Long non-coding RNAs (lncRNAs) are a type of RNAs with length over 200 nucleotides that have no coding ability [5]. Besides, multiple biological processes, including cell apoptosis, proliferation and metastasis in cancers are modulated by lncRNAs [6–8]. There are many lncRNAs related to glioma that have been reported. For example, Xia et al. confirmed that FER1L4 adjusts the cycle and proliferation of glioma cells [9], Ni et al. proposed that FoxD2-AS1 adjusts the PI3K/AKT signaling pathway as well as the miR-185-5P/HMGA2 axis, so as to accelerate the progression of glioma [10], and Yang et al. found that lncRNA HERC2P2 is a tumor suppressor in glioma [11]. However, there are still many gaps in our current understanding of lncRNA function. PSMA3-AS1 (ENSG00000257621) is an lncRNA located on chromosome 14q23.1, and no reports examine the role of PSMA3-AS1 in glioma.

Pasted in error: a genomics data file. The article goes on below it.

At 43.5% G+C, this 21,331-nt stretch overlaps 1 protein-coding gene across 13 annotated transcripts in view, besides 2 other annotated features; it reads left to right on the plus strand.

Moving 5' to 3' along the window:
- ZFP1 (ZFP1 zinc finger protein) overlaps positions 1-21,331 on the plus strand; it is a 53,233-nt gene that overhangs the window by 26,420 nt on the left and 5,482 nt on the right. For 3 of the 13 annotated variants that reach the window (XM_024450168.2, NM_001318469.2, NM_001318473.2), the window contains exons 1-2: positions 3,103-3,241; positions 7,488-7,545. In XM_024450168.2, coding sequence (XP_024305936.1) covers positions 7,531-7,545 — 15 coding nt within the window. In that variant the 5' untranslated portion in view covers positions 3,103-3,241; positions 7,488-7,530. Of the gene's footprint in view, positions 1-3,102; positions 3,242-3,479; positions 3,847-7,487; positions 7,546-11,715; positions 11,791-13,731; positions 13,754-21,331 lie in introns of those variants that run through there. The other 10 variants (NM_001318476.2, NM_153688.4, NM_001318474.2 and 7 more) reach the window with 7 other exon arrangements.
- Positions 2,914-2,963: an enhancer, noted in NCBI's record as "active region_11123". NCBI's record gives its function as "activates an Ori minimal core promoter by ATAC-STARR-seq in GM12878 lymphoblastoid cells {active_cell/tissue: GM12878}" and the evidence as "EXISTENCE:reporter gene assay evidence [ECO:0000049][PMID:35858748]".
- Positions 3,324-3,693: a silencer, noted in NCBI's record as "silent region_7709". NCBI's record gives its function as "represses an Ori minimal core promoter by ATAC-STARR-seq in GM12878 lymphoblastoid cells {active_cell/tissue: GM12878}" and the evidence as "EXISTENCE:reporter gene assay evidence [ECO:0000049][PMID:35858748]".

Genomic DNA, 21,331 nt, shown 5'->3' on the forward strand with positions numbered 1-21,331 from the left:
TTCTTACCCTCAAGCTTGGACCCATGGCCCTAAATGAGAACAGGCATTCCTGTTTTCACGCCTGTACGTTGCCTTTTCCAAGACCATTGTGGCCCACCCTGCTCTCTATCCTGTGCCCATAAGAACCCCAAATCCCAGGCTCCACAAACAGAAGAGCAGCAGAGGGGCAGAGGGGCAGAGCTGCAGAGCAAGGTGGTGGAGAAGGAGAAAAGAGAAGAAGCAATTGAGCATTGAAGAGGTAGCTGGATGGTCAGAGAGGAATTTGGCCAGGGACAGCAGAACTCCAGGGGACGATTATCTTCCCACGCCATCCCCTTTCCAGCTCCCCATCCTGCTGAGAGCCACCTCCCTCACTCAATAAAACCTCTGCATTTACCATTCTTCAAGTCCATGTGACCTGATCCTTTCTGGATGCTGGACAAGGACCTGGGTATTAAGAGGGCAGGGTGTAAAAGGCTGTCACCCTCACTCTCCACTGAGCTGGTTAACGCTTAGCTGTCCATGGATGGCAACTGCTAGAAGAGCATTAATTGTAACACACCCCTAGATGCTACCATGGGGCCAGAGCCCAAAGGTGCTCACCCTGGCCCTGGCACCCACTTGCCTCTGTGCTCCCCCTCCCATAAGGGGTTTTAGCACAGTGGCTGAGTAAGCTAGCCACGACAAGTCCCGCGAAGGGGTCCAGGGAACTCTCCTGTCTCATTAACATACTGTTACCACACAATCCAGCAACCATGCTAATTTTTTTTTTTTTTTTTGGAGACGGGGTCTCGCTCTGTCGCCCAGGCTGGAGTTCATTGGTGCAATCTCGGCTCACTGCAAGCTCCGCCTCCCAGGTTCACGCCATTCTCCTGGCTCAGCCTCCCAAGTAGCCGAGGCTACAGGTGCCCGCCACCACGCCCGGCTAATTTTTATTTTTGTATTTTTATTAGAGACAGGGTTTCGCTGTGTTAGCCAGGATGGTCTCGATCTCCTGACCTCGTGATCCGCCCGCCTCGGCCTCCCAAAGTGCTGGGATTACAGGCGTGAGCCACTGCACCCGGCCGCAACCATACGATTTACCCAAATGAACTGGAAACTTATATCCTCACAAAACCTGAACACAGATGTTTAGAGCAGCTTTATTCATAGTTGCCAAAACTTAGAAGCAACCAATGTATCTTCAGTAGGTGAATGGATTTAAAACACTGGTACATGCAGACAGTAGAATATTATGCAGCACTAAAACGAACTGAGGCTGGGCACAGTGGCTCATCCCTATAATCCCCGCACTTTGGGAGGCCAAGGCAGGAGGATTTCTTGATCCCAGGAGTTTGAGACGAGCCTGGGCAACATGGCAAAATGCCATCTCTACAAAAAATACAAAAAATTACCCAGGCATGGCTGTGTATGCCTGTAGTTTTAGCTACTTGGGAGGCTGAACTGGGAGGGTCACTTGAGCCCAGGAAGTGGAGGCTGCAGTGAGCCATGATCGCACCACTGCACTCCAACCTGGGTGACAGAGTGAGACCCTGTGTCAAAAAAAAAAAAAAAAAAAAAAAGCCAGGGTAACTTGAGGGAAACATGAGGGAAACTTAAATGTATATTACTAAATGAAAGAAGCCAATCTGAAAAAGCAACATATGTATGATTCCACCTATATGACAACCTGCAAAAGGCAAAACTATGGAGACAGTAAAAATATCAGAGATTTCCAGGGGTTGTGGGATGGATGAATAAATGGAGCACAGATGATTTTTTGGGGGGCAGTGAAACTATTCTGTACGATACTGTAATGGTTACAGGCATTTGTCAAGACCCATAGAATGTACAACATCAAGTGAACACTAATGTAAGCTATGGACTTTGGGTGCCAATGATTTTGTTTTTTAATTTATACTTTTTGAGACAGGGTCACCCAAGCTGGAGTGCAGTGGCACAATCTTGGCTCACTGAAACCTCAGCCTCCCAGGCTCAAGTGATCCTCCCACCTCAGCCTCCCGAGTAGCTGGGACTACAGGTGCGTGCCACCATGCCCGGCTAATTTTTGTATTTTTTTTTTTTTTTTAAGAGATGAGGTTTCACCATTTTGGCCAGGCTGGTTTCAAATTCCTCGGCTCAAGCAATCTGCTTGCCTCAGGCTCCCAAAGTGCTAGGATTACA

In recent years, it has been widely investigated that lncRNAs interact with miRNAs, becoming a mechanism associated with the tumor biology mediated by lncRNAs. MiRNAs are relatively conservative with 18–22 nt in length, which are different from lncRNAs [12]. MiRNAs boost the degradation of RNAs in mammals and bind to the 3′-untranslated region (3′UTR) of target mRNAs, thus modulating negative genes [13]. Different biological processes contained and are controlled by a variety of miRNAs. By reference to the definition of competing endogenous RNAs (ceRNAs), RNAs compete for shared miRNAs to interact with each other, which implies another method of post-transcriptional regulation [14]. Then, the miR-302a-3p was selected based on the StarBase database through bioinformatics prediction. Moreover, miR-302a-3p dampens the initiation and development of cancers, such as pancreatic cancer and hepatocellular carcinoma by interaction with various downstream targets [15,16]. However, the potential mechanism in which miR-302a-3p functions is still rarely reported.